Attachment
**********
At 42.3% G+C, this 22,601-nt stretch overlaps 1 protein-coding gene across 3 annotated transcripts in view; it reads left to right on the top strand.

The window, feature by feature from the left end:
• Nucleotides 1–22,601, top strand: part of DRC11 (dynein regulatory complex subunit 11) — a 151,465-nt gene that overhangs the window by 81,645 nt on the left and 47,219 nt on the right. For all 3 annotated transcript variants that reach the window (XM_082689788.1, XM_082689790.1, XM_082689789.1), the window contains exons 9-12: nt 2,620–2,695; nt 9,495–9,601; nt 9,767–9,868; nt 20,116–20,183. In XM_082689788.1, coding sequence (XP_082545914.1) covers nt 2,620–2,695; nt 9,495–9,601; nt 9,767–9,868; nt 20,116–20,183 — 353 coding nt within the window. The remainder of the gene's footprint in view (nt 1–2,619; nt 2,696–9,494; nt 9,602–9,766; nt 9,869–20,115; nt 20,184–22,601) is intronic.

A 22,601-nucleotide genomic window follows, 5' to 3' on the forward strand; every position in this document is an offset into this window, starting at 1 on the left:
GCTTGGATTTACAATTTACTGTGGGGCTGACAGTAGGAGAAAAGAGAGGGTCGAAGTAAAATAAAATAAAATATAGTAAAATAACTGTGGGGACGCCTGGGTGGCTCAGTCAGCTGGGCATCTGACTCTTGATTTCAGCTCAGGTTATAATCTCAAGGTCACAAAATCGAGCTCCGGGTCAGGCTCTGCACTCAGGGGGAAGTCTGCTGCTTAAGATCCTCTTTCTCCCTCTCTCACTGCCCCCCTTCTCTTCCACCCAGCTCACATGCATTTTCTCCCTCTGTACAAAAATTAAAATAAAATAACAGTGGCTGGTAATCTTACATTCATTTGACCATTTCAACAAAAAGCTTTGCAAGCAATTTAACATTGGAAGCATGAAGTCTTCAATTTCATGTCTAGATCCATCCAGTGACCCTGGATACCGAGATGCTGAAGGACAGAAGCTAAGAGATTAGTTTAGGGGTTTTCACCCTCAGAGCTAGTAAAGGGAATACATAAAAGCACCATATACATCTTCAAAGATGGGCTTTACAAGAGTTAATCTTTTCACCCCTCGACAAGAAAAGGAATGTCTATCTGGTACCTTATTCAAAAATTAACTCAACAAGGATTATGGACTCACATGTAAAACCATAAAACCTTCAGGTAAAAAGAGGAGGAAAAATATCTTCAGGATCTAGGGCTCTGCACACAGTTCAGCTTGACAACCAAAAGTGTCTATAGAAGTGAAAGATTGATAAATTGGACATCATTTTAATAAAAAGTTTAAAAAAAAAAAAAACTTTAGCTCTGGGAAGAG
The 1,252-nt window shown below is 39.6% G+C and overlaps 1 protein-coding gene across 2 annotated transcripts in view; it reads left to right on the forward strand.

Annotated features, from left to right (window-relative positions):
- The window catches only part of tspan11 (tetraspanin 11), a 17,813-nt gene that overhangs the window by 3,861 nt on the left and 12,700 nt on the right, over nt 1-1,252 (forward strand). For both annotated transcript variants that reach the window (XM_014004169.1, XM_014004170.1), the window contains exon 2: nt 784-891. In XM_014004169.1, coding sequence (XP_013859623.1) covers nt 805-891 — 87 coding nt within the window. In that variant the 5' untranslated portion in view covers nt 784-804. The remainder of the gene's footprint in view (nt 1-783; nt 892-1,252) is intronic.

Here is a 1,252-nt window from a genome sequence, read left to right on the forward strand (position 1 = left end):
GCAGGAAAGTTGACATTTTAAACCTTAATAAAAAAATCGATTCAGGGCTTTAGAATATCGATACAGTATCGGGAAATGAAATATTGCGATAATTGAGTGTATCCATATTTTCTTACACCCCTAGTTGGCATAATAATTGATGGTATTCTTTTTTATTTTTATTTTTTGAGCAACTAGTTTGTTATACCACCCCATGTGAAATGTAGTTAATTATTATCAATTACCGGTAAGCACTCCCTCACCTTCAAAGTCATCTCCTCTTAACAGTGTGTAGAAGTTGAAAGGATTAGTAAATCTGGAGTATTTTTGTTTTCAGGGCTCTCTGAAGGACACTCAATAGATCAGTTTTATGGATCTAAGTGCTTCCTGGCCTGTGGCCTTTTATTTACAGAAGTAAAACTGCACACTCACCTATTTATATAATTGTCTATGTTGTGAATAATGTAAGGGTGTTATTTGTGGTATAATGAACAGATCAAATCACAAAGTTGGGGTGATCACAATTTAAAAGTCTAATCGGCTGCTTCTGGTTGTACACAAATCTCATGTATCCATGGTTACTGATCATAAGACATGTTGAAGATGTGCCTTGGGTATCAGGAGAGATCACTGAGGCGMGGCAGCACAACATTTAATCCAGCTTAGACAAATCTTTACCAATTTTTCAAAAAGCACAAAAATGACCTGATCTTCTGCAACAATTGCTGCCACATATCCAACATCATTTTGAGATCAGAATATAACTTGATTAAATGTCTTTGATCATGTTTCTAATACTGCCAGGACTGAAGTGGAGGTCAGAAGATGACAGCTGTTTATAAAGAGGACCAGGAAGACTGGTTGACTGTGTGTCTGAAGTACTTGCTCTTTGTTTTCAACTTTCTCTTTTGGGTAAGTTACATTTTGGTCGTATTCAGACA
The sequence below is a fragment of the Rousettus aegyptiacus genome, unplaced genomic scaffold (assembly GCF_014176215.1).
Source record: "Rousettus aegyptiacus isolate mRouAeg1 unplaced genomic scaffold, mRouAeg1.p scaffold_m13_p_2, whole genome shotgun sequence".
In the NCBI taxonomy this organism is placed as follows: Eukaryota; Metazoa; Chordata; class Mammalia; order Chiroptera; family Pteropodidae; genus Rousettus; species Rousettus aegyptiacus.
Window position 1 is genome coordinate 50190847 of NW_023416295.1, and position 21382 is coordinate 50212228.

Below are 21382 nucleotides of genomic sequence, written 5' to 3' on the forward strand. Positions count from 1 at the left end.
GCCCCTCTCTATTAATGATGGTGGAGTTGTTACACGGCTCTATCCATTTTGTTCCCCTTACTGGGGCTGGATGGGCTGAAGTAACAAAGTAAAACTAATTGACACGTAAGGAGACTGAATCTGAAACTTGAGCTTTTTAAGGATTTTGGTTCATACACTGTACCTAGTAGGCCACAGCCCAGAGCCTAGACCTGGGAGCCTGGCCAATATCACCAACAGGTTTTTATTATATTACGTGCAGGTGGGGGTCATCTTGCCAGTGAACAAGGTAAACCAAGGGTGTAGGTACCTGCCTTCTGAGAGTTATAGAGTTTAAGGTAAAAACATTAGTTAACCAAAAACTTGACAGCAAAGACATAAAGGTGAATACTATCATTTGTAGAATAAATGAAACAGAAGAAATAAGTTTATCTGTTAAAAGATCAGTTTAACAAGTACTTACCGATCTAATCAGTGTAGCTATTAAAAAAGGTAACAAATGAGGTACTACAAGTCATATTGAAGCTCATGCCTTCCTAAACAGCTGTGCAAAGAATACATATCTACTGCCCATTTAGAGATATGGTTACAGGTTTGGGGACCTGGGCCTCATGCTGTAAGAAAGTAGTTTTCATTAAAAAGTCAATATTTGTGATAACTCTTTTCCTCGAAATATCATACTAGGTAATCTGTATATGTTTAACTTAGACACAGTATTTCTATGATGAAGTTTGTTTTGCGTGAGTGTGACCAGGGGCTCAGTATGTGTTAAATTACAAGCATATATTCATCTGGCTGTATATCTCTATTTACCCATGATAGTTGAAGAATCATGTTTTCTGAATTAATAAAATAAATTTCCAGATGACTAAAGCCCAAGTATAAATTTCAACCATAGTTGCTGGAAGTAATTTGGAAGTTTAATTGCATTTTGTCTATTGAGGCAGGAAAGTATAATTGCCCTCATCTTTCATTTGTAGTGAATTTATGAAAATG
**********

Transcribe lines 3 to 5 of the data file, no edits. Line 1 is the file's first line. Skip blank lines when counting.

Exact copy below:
• Nucleotides 1–22,601, top strand: part of DRC11 (dynein regulatory complex subunit 11) — a 151,465-nt gene that overhangs the window by 81,645 nt on the left and 47,219 nt on the right. For all 3 annotated transcript variants that reach the window (XM_082689788.1, XM_082689790.1, XM_082689789.1), the window contains exons 9-12: nt 2,620–2,695; nt 9,495–9,601; nt 9,767–9,868; nt 20,116–20,183. In XM_082689788.1, coding sequence (XP_082545914.1) covers nt 2,620–2,695; nt 9,495–9,601; nt 9,767–9,868; nt 20,116–20,183 — 353 coding nt within the window. The remainder of the gene's footprint in view (nt 1–2,619; nt 2,696–9,494; nt 9,602–9,766; nt 9,869–20,115; nt 20,184–22,601) is intronic.

A 22,601-nucleotide genomic window follows, 5' to 3' on the forward strand; every position in this document is an offset into this window, starting at 1 on the left:
GCTTGGATTTACAATTTACTGTGGGGCTGACAGTAGGAGAAAAGAGAGGGTCGAAGTAAAATAAAATAAAATATAGTAAAATAACTGTGGGGACGCCTGGGTGGCTCAGTCAGCTGGGCATCTGACTCTTGATTTCAGCTCAGGTTATAATCTCAAGGTCACAAAATCGAGCTCCGGGTCAGGCTCTGCACTCAGGGGGAAGTCTGCTGCTTAAGATCCTCTTTCTCCCTCTCTCACTGCCCCCCTTCTCTTCCACCCAGCTCACATGCATTTTCTCCCTCTGTACAAAAATTAAAATAAAATAACAGTGGCTGGTAATCTTACATTCATTTGACCATTTCAACAAAAAGCTTTGCAAGCAATTTAACATTGGAAGCATGAAGTCTTCAATTTCATGTCTAGATCCATCCAGTGACCCTGGATACCGAGATGCTGAAGGACAGAAGCTAAGAGATTAGTTTAGGGGTTTTCACCCTCAGAGCTAGTAAAGGGAATACATAAAAGCACCATATACATCTTCAAAGATGGGCTTTACAAGAGTTAATCTTTTCACCCCTCGACAAGAAAAGGAATGTCTATCTGGTACCTTATTCAAAAATTAACTCAACAAGGATTATGGACTCACATGTAAAACCATAAAACCTTCAGGTAAAAAGAGGAGGAAAAATATCTTCAGGATCTAGGGCTCTGCACACAGTTCAGCTTGACAACCAAAAGTGTCTATAGAAGTGAAAGATTGATAAATTGGACATCATTTTAATAAAAAGTTTAAAAAAAAAAAAAACTTTAGCTCTGGGAAGAG